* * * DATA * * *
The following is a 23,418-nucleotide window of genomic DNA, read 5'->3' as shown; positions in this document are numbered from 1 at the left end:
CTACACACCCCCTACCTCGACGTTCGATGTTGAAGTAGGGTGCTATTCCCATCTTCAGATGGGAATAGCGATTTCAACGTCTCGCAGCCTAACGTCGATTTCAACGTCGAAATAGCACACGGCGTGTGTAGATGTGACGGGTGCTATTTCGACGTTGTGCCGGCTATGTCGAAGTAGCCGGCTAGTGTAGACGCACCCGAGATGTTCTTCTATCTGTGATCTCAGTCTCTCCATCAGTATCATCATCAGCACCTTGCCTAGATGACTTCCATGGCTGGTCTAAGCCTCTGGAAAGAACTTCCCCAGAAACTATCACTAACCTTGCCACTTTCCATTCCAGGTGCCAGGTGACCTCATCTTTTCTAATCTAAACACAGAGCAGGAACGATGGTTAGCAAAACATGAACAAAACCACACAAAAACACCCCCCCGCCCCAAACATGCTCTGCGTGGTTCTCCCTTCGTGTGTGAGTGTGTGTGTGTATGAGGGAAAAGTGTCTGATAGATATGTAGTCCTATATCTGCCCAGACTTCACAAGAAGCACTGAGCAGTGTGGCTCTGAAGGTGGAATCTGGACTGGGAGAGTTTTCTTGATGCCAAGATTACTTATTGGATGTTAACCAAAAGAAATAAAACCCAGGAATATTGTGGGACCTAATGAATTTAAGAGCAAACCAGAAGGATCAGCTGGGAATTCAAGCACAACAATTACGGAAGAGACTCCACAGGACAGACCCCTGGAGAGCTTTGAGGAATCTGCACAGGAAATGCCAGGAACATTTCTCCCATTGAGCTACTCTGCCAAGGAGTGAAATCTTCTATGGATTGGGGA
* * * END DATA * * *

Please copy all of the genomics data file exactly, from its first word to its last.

The following is a 23,418-nucleotide window of genomic DNA, read 5'->3' as shown; positions in this document are numbered from 1 at the left end:
CTACACACCCCCTACCTCGACGTTCGATGTTGAAGTAGGGTGCTATTCCCATCTTCAGATGGGAATAGCGATTTCAACGTCTCGCAGCCTAACGTCGATTTCAACGTCGAAATAGCACACGGCGTGTGTAGATGTGACGGGTGCTATTTCGACGTTGTGCCGGCTATGTCGAAGTAGCCGGCTAGTGTAGACGCACCCGAGATGTTCTTCTATCTGTGATCTCAGTCTCTCCATCAGTATCATCATCAGCACCTTGCCTAGATGACTTCCATGGCTGGTCTAAGCCTCTGGAAAGAACTTCCCCAGAAACTATCACTAACCTTGCCACTTTCCATTCCAGGTGCCAGGTGACCTCATCTTTTCTAATCTAAACACAGAGCAGGAACGATGGTTAGCAAAACATGAACAAAACCACACAAAAACACCCCCCCGCCCCAAACATGCTCTGCGTGGTTCTCCCTTCGTGTGTGAGTGTGTGTGTGTATGAGGGAAAAGTGTCTGATAGATATGTAGTCCTATATCTGCCCAGACTTCACAAGAAGCACTGAGCAGTGTGGCTCTGAAGGTGGAATCTGGACTGGGAGAGTTTTCTTGATGCCAAGATTACTTATTGGATGTTAACCAAAAGAAATAAAACCCAGGAATATTGTGGGACCTAATGAATTTAAGAGCAAACCAGAAGGATCAGCTGGGAATTCAAGCACAACAATTACGGAAGAGACTCCACAGGACAGACCCCTGGAGAGCTTTGAGGAATCTGCACAGGAAATGCCAGGAACATTTCTCCCATTGAGCTACTCTGCCAAGGAGTGAAATCTTCTATGGATTGGGGA